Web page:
January 17, 2018
(SHS said that Trump is not a scripted robot)
Today I’m recording WH reporter questions from yesterday AND today, but I can’t do the whole hour of the medical doctor from yesterday because that’s just too much, and a lot of it going around in circles. After yesterday’s briefing, one of the reporters could be heard saying “It felt like Josh Earnest was back.” Because Josh Earnest–Obama’s last press secretary–used to do long, patient back and forths with reporters, frequently drawing the briefing out past the hour mark. Of course, that’s not really fair, comparing Josh Earnest to Dr. Ronnie Excellent.
For her part, when Sarah H. Sanders took over yesterday she sounded much more like Sean Spicer than usual, with shades of Stephen Miller. Her voice is starting to pitch higher and she’s talking faster. There’s a strain to being the lying mouthpiece of racist idiocy.
Oh my gosh, I just went to whitehouse.gov to get the briefing transcripts and this is the splash page:
Questions they asked Sarah Huckabee Sanders yesterday:
- (unknown man) Sarah, the President, is he still scheduled to release the “fake news” awards tomorrow? And when and how is that going to be done?
- (John Gizzi, Newsmax) Thank you, Sarah. It was widely reported yesterday that, in contrast to his past three predecessors, the President did not take any part in any memorials to Dr. Martin Luther King, Jr. or appear at any public functions on that. Any reason why?
- (Hallie Jackson, NBC News) Sarah, Senator Graham said today on the immigration discussions that he thought that the President was on track to come to a deal with him and Senator Durbin up to two hours before last week’s immigration Oval Office meeting on Thursday. He said, “Something happened between 10:00 and 12:00.” He says the President got bad advice from his staff members, potentially including Stephen Miller, potentially including John Kelly. What happened in those two hours? What changed? Is Stephen Miller running the show now? What’s going on?
- (Inaudible) merit-based, Sarah? (She won’t answer, but next reporter picks it up)
- (Cecilia Vega, ABC News) Just picking up on what you just left off on — so does a good deal include, then, preferring white immigrants from Norway than black and brown immigrants from Haiti or African nations?
- But the President DID mention it. But he DID mention country of origin. And the fact of the matter is, the countries that he mentioned, one is very white, and the others are very NOT white. So that is about race, is it not? (Sarah is getting really angry and flust(ered at these questions, turns to Blake from Fox, no dice)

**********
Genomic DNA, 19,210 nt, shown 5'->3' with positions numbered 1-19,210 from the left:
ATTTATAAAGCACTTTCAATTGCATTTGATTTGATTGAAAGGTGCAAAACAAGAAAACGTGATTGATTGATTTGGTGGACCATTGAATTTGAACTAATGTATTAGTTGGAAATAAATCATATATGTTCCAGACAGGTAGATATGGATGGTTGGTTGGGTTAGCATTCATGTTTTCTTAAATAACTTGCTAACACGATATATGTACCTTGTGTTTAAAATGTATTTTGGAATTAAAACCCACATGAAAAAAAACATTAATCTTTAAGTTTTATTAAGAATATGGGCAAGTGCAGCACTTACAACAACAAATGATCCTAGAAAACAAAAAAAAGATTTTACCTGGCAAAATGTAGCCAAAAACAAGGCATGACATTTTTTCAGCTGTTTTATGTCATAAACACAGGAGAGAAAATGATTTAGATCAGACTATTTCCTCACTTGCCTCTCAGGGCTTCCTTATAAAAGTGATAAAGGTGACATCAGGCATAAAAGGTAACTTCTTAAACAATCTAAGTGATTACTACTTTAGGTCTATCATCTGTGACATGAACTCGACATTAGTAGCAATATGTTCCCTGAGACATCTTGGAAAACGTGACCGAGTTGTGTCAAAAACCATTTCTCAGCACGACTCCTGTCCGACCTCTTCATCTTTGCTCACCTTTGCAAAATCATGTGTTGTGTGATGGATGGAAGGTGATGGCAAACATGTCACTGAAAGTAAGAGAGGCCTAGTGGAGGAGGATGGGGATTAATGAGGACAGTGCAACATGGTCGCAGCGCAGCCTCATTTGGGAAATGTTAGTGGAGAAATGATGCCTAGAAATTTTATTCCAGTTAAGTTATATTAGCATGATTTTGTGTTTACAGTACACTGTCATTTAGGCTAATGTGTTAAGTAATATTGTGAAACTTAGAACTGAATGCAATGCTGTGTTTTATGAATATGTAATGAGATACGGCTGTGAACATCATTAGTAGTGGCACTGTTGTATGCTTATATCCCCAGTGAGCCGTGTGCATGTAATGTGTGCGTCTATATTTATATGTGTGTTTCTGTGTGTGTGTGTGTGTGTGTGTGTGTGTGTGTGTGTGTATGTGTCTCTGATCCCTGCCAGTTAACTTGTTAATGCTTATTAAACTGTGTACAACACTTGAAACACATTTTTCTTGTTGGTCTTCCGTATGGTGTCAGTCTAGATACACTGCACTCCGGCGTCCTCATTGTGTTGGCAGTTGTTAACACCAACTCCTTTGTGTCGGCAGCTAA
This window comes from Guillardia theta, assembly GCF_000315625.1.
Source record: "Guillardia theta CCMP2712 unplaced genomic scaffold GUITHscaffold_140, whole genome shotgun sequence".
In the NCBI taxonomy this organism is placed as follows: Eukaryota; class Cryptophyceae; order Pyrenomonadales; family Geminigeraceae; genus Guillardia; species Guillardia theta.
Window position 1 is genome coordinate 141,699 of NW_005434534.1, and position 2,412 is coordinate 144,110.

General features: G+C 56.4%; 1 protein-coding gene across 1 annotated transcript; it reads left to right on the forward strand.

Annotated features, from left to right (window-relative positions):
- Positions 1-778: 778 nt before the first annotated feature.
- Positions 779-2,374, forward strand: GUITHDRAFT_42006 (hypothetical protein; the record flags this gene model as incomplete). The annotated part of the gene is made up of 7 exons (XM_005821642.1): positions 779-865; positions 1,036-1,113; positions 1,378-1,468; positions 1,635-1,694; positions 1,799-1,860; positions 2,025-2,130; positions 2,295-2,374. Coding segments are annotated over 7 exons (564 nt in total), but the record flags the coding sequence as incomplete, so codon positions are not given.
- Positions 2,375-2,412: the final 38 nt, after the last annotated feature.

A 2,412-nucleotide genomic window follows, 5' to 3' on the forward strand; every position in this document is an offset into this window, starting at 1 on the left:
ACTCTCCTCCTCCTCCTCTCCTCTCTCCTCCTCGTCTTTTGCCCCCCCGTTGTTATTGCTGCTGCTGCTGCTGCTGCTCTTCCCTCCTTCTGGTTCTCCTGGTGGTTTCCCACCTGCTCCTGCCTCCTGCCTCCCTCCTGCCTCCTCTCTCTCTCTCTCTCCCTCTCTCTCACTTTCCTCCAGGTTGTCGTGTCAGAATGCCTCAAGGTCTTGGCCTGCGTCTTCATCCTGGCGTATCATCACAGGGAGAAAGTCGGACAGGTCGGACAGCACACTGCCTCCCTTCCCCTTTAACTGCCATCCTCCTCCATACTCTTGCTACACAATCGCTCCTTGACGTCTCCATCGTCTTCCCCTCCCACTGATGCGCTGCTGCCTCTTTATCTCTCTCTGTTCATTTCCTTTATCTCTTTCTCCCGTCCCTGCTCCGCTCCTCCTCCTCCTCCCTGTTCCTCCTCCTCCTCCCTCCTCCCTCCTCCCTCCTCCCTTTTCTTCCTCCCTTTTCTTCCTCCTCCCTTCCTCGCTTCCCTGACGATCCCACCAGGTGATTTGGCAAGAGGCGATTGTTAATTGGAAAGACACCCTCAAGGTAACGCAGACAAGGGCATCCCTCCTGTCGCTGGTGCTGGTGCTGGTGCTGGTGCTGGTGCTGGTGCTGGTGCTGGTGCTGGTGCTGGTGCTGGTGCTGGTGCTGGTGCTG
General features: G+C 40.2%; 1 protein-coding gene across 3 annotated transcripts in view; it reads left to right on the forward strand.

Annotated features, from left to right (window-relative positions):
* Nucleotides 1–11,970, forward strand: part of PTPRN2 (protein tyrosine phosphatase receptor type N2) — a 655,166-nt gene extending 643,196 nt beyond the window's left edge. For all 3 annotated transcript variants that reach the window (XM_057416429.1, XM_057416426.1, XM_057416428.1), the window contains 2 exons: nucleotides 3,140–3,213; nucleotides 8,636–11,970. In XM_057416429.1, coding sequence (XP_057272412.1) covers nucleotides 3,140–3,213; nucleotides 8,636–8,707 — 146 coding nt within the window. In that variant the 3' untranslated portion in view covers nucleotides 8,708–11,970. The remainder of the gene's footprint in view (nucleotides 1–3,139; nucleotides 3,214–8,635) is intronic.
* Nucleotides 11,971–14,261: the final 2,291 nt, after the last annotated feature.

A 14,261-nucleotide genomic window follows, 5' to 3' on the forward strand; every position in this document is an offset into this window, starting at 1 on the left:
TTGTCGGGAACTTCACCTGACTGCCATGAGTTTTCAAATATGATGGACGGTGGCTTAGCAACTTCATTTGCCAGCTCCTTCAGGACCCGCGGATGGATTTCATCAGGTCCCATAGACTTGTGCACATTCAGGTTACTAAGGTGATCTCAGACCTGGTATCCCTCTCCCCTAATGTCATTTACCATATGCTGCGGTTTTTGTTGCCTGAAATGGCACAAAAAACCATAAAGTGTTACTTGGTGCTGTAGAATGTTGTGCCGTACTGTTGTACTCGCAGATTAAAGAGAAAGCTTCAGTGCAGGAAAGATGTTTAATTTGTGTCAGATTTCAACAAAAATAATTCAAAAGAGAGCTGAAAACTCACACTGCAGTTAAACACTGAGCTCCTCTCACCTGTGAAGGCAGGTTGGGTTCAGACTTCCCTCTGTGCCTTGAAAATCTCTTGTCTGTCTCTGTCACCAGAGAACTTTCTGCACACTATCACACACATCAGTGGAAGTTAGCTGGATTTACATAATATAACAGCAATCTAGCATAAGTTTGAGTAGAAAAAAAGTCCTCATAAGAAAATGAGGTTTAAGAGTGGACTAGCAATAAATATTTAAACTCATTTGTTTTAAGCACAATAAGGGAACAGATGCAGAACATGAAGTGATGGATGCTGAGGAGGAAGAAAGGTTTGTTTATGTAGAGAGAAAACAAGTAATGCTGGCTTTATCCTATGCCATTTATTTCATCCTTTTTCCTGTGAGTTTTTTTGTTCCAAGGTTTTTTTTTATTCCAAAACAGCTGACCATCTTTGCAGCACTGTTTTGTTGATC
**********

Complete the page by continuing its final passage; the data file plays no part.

- (Blake Burman, Fox Business News) Sarah, thanks. To pick up from what Hallie had asked. Something clearly had changed between Tuesday, when the President said, bring me any deal you agree to, and — (She interrupts him, Spicer style and is sort of yelling at him)
- So is it simply if you say that that they came here with one-tenth of the border wall funding, that if more money comes to the wall, you’ve got a DACA deal?
- (Jordan Fabian, The Hill) Thanks, Sarah. Is the President concerned about what Steve Bannon might tell the Mueller grand jury?
- (Trey Yingst, OAN–after getting heated at Cecilia, Sarah’s running down the list of white guys from right-leaning outlets) Sarah, two questions for you. Did the White House tell Steve Bannon not to answer certain questions before the House Intelligence Committee today? (And even this whippersnapper from One America is asking a question like this!)
- Sarah, in the Oval Office today, the President said that he wants immigrants to come in from everywhere. Does “everywhere” include those six countries that were on the travel ban list? (Still Trey Yingst!)
- (Shannon Pettypiece, Bloomberg) So does that merit-based system mean ending the TPS program so the U.S. would no longer provide a safe haven to countries having a natural disaster, a civil unrest? (TPS is temporary protected status, like the Haitians after the massive earthquake)
- (Steven Portnoy, CBS Radio News) Can you explain, because I think this is still an open question, how did Senators Cotton and Perdue get here to the White House on Thursday? Who invited them?
Sarah says “The president.” And then when he asks why, she says “Doesn’t seem like an open question to me.” Pretty snottily, frankly. The guy presses on.
- Well, so why did he invite them? I mean, Senators Durbin and Graham wanted to come and present their proposal. Why did the President feel he needed other people in the room?
- (Kristen Welker, NBC News) Sarah, thanks. The President again today called the Russian probe a hoax. So why not encourage Steve Bannon to be completely transparent today on Capitol Hill to help (inaudible).
- (Inaudible) not answering some questions, right?
- And is there any reaction to Steve Bannon being subpoenaed by Mueller? (Sarah won’t answer Kristen and turns to Ashley)